Compromise, endorsement as President Buhari’s candidate, Abdullahi Adamu emerges Chairman of Nigeria’s APC
After months of back and forth, Nigeria’s ruling party, the All Progressive Congress (APC) held its national convention in Abuja on Saturday with Abdullahi Adamu emerging National Chairman and other leaders are chosen in different capacities to lead the party, particularly as the 2023 general elections in Nigeria draw closer.
Interestingly, the party once again chose the instrument of compromise, negotiation, and consensus to arrive at the desired end in its internal politicking as almost all of its leadership positions were filled by candidates stepping downing and groups’ endorsement with no actual party delegate elections.
Early on Saturday, after a series of persuasions and negotiations by governors and other leaders of the party, six other aspirants for the office of the national chairman; George Akume, Tanko Al-makura, Abdul’Aziz Yari, Sani Musa, Saliu Mustapha, and Etsu Muhammed reportedly agreed to step down for Abdullahi Adamu, who is President Muhammadu Buhari’s choice for the job.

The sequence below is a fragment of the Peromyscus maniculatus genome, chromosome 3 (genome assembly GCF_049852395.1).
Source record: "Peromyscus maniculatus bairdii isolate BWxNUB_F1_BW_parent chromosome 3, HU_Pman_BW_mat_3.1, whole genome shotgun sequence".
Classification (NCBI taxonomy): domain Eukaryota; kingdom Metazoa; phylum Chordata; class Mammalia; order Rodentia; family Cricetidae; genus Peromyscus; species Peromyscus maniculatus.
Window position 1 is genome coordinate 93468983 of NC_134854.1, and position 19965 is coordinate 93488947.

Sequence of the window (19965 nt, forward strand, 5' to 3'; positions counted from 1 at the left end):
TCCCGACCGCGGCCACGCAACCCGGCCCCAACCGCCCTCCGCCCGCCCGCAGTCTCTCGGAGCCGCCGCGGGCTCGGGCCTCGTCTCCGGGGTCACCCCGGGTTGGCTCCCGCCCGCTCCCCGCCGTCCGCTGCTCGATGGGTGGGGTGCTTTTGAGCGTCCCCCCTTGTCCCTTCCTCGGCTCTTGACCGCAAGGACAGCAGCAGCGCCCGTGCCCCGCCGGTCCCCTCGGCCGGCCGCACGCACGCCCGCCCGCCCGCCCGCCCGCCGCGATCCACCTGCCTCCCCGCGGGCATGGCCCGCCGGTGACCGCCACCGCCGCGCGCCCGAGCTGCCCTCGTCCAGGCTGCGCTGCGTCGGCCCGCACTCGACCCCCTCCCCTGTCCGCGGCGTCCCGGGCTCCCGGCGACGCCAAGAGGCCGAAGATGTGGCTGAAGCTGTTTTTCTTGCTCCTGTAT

With the convention now concluded, a unity list has of a National Working Committee for Nigeria’s ruling party, the APC has emerged.
According to the list, a former governor of Nasarawa State, Senator Abdullahi Adamu would be the national chairman of the party while former deputy governor of Osun State, Iyiola Omisore would serve as its national secretary. The new NWC members include:
- Abdullahi Adamu – National Chairman
- Abubakar Kyari – Deputy National Chairman (North)
- Ema Enaukwu – Deputy National Chairman (South)
- Otunba Omisore – National Secretary
- Festus Fuanter – Deputy National Secretary
- Muhazu Rijau – National Vice Chairman (North Central)
- Mustapha Salihu – National Vice Chairman (North East)
- Salihu Lukman – National Vice Chairman (North West)
- Ijeoma Arodiogwu – National Vice Chairman (South East)
- Victor Giadom – National Vice Chairman (South South)
- Isaac Kekemeke – National Vice Chairman (South West)
- Ahmed El-Marzuk – National Legal Adviser